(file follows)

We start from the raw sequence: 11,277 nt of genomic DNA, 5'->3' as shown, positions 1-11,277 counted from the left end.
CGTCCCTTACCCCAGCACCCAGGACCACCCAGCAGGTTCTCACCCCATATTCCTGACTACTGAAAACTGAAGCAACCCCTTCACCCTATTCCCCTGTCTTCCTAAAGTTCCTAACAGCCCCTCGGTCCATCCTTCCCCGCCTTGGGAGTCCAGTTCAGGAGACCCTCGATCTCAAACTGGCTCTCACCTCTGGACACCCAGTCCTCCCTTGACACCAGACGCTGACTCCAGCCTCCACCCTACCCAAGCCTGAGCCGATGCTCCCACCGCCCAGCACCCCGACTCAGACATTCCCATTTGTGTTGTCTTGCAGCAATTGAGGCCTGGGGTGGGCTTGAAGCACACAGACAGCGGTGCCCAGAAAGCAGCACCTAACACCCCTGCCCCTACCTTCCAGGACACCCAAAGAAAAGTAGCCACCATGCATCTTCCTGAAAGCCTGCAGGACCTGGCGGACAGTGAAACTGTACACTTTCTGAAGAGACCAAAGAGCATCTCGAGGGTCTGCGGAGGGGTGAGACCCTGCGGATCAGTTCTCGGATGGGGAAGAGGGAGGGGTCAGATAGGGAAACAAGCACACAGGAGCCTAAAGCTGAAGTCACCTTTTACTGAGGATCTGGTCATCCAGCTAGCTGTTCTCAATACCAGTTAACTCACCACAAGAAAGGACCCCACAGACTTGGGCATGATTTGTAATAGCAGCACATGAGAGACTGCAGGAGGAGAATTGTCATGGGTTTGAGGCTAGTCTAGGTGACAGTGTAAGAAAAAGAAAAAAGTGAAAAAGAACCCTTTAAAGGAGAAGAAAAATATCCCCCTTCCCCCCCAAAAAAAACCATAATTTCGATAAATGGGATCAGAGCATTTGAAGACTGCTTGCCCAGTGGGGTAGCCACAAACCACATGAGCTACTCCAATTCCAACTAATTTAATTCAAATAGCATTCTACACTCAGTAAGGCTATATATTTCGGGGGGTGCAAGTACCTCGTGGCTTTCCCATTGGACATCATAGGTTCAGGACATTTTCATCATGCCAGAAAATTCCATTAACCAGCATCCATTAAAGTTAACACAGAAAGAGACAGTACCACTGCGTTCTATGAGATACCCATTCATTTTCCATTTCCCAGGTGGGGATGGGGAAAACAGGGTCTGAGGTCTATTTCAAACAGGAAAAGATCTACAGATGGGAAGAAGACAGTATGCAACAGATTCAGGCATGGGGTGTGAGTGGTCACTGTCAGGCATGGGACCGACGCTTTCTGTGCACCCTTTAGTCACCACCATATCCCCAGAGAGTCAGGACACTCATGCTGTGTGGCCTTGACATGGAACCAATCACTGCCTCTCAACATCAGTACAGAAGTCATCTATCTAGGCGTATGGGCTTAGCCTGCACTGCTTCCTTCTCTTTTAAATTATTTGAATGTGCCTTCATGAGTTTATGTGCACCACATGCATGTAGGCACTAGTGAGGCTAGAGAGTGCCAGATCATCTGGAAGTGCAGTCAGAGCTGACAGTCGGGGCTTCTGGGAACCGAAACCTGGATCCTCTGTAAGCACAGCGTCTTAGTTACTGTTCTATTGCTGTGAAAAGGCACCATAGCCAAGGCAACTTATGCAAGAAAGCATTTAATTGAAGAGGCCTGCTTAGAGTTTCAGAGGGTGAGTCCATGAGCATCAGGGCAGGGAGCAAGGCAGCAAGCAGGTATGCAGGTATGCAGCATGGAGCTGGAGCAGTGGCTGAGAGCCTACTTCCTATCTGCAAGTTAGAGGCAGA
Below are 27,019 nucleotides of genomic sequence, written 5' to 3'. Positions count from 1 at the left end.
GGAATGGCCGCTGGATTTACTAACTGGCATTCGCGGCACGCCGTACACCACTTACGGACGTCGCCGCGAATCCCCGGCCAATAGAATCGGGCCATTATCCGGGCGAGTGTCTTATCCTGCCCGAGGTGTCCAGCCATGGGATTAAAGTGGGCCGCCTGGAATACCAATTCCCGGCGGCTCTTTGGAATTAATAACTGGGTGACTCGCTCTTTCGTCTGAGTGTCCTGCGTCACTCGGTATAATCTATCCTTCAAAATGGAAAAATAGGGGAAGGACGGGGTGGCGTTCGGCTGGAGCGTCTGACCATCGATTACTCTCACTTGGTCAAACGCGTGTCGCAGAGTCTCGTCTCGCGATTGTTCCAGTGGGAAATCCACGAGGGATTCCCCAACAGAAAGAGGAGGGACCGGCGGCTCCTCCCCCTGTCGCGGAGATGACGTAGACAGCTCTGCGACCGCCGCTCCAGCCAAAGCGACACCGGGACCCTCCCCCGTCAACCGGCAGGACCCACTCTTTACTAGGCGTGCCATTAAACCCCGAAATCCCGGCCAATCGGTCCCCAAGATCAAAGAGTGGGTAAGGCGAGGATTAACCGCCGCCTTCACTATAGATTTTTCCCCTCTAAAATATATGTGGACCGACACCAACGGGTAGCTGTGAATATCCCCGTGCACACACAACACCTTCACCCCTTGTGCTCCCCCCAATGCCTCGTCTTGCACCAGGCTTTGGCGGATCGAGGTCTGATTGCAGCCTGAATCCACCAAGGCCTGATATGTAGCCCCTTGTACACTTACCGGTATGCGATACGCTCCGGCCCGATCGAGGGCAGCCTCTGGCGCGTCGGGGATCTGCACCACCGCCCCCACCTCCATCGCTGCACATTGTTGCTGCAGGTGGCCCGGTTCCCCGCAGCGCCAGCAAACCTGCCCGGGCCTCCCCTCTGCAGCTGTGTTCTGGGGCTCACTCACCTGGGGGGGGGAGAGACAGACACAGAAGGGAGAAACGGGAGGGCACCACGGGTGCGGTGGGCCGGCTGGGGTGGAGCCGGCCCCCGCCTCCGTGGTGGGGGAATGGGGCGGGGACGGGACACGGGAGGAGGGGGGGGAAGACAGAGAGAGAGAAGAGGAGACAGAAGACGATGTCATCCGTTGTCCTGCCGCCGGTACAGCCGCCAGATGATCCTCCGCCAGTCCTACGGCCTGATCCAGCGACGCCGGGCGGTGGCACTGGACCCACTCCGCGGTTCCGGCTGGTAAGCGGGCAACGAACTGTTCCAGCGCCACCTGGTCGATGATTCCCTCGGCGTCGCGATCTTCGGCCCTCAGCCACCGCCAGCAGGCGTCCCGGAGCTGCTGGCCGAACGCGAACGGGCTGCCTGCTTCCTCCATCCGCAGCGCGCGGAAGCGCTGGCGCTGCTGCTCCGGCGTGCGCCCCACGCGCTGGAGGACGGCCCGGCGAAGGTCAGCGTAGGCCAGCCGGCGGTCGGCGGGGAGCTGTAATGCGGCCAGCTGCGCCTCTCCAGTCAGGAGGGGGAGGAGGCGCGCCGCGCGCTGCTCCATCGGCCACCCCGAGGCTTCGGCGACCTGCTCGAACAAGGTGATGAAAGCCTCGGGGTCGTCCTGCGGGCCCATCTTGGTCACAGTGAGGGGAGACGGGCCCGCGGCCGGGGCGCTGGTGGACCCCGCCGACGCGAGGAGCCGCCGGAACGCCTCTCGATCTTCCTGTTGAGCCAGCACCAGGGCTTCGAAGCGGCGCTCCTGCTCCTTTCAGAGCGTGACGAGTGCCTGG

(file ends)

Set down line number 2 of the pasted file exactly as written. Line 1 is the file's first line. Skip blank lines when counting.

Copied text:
CGTCCCTTACCCCAGCACCCAGGACCACCCAGCAGGTTCTCACCCCATATTCCTGACTACTGAAAACTGAAGCAACCCCTTCACCCTATTCCCCTGTCTTCCTAAAGTTCCTAACAGCCCCTCGGTCCATCCTTCCCCGCCTTGGGAGTCCAGTTCAGGAGACCCTCGATCTCAAACTGGCTCTCACCTCTGGACACCCAGTCCTCCCTTGACACCAGACGCTGACTCCAGCCTCCACCCTACCCAAGCCTGAGCCGATGCTCCCACCGCCCAGCACCCCGACTCAGACATTCCCATTTGTGTTGTCTTGCAGCAATTGAGGCCTGGGGTGGGCTTGAAGCACACAGACAGCGGTGCCCAGAAAGCAGCACCTAACACCCCTGCCCCTACCTTCCAGGACACCCAAAGAAAAGTAGCCACCATGCATCTTCCTGAAAGCCTGCAGGACCTGGCGGACAGTGAAACTGTACACTTTCTGAAGAGACCAAAGAGCATCTCGAGGGTCTGCGGAGGGGTGAGACCCTGCGGATCAGTTCTCGGATGGGGAAGAGGGAGGGGTCAGATAGGGAAACAAGCACACAGGAGCCTAAAGCTGAAGTCACCTTTTACTGAGGATCTGGTCATCCAGCTAGCTGTTCTCAATACCAGTTAACTCACCACAAGAAAGGACCCCACAGACTTGGGCATGATTTGTAATAGCAGCACATGAGAGACTGCAGGAGGAGAATTGTCATGGGTTTGAGGCTAGTCTAGGTGACAGTGTAAGAAAAAGAAAAAAGTGAAAAAGAACCCTTTAAAGGAGAAGAAAAATATCCCCCTTCCCCCCCAAAAAAAACCATAATTTCGATAAATGGGATCAGAGCATTTGAAGACTGCTTGCCCAGTGGGGTAGCCACAAACCACATGAGCTACTCCAATTCCAACTAATTTAATTCAAATAGCATTCTACACTCAGTAAGGCTATATATTTCGGGGGGTGCAAGTACCTCGTGGCTTTCCCATTGGACATCATAGGTTCAGGACATTTTCATCATGCCAGAAAATTCCATTAACCAGCATCCATTAAAGTTAACACAGAAAGAGACAGTACCACTGCGTTCTATGAGATACCCATTCATTTTCCATTTCCCAGGTGGGGATGGGGAAAACAGGGTCTGAGGTCTATTTCAAACAGGAAAAGATCTACAGATGGGAAGAAGACAGTATGCAACAGATTCAGGCATGGGGTGTGAGTGGTCACTGTCAGGCATGGGACCGACGCTTTCTGTGCACCCTTTAGTCACCACCATATCCCCAGAGAGTCAGGACACTCATGCTGTGTGGCCTTGACATGGAACCAATCACTGCCTCTCAACATCAGTACAGAAGTCATCTATCTAGGCGTATGGGCTTAGCCTGCACTGCTTCCTTCTCTTTTAAATTATTTGAATGTGCCTTCATGAGTTTATGTGCACCACATGCATGTAGGCACTAGTGAGGCTAGAGAGTGCCAGATCATCTGGAAGTGCAGTCAGAGCTGACAGTCGGGGCTTCTGGGAACCGAAACCTGGATCCTCTGTAAGCACAGCGTCTTAGTTACTGTTCTATTGCTGTGAAAAGGCACCATAGCCAAGGCAACTTATGCAAGAAAGCATTTAATTGAAGAGGCCTGCTTAGAGTTTCAGAGGGTGAGTCCATGAGCATCAGGGCAGGGAGCAAGGCAGCAAGCAGGTATGCAGGTATGCAGCATGGAGCTGGAGCAGTGGCTGAGAGCCTACTTCCTATCTGCAAGTTAGAGGCAGA